Rage Review

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id Software has finally unleashed their new FPS into gamer’s hands, but is it any good? Thankfully it is, although it isn’t without its share of controversy. As a life-long id fan, I couldn’t possibly bring myself to play Rage on a console, so I played the PC version…and that just so happens to be the one that’s causing fits of nerd rage across the internet. Rage is affected by the annoying “consolitus” that so many PC games are faced with these days; although id has just released a patch that addresses some of the complaints.

As the game is really being pushed on the consoles, the PC version shipped with no graphic options other than resolution and anti-aliasing. That right there is a big problem for PC gamers who like to be able to tweak their games to run perfect on their systems, while also being able to crank the setting to the max to show off their systems to people on internet message boards. id has patched Rage this past weekend that adds a much-needed VSync option, Anisotropic filtering, and Texture Cache to the graphics options. You can still use a .cfg file to tweak the game, but hopefully id will add some of those popular .cfg options to the game itself soon.

The PC version, as shipped, was faced with some problems with both Nvidia and AMD cards. Both needed new drivers, and AMD eventually released a Rage-specific driver release for their cards. On the AMD side, the game (without VSync) featured screen tearing that nearly made the game unplayable, which forced people to make a .cfg to turn on the option prior to the patch. However, once you get everything tweaked and configured correctly, Rage takes you on a hell of a ride.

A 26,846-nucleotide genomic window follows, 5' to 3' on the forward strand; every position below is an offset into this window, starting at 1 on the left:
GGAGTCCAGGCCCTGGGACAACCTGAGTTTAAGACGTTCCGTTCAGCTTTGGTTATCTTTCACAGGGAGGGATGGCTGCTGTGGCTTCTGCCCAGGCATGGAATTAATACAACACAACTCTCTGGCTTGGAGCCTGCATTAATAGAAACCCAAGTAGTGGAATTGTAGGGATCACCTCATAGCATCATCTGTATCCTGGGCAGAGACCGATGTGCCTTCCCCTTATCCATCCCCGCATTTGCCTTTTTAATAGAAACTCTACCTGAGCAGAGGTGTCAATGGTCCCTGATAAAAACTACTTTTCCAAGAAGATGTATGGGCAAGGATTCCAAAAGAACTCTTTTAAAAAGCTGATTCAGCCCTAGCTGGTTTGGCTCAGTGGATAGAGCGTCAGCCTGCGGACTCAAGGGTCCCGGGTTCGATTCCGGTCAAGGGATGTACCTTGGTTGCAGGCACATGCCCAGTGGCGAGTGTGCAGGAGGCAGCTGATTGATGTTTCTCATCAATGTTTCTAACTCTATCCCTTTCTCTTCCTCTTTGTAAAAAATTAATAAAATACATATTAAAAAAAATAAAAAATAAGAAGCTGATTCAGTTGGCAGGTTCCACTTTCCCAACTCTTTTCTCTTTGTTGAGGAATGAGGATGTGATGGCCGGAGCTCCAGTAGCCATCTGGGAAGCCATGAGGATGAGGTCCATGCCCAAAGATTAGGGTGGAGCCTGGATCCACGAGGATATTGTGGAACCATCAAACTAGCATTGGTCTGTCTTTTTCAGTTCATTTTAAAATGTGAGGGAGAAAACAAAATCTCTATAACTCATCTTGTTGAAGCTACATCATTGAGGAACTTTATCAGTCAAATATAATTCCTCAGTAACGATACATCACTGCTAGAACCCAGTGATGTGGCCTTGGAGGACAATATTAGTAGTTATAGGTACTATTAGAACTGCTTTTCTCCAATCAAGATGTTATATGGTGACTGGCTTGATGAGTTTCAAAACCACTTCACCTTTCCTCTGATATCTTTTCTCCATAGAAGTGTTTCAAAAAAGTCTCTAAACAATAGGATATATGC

What you should know is that despite whatever you may think from seeing previews of the game and early screenshots; Rage is not Fallout. It is, an always was, a classic id shooter. It just has a little added depth in the form of quests that direct you to where the action is and a small crafting/upgrade system. The real meat of the game is the shooting, and when you look at that; it really feels like an id shooter (as it should) and not just another Call of Duty rip off. The feel of the guns, especially the shotgun, takes you right back to Doom and Doom 2, even more than Doom 3 did.

Much as been made about id Tech 5, which Rage introduces, and if it’s true that future Zenimax releases will use the engine; I drool at the thought of an Elder Scrolls 6 or Fallout 4 running on this engine. The megatexture id has been preaching about for the last few years creates a post apocalyptic world that is stunning. You don’t see repeating rock textures as you explore the wasteland, and the entire world has a very handcrafted feel to it. You really don’t run into two areas that look alike, and that really makes playing through the whole thing less tedious than other games where one house is repeated a hundred times.

The only big complaint I can level against Rage is the lack of a traditional multiplayer deathmatch. It’s something id is known for helping to invent, and Rage is currently missing it. I hope they do some kind of patch or DLC to add it to the game’s multiplayer options, which right now feel a little lacking.

Rage continues the id tradition of trying to advance the FPS genre. Unfortunately it lands at a time where the genre is pretty saturated and those raised on Call of Duty may not take to what is really an “old school” shooter wrapped in a modern, and incredibly impressive, graphics engine. If you’re an id fan, Rage is a must-play.

FURIOUSFANBOYS Writer
FURIOUSFANBOYS Writer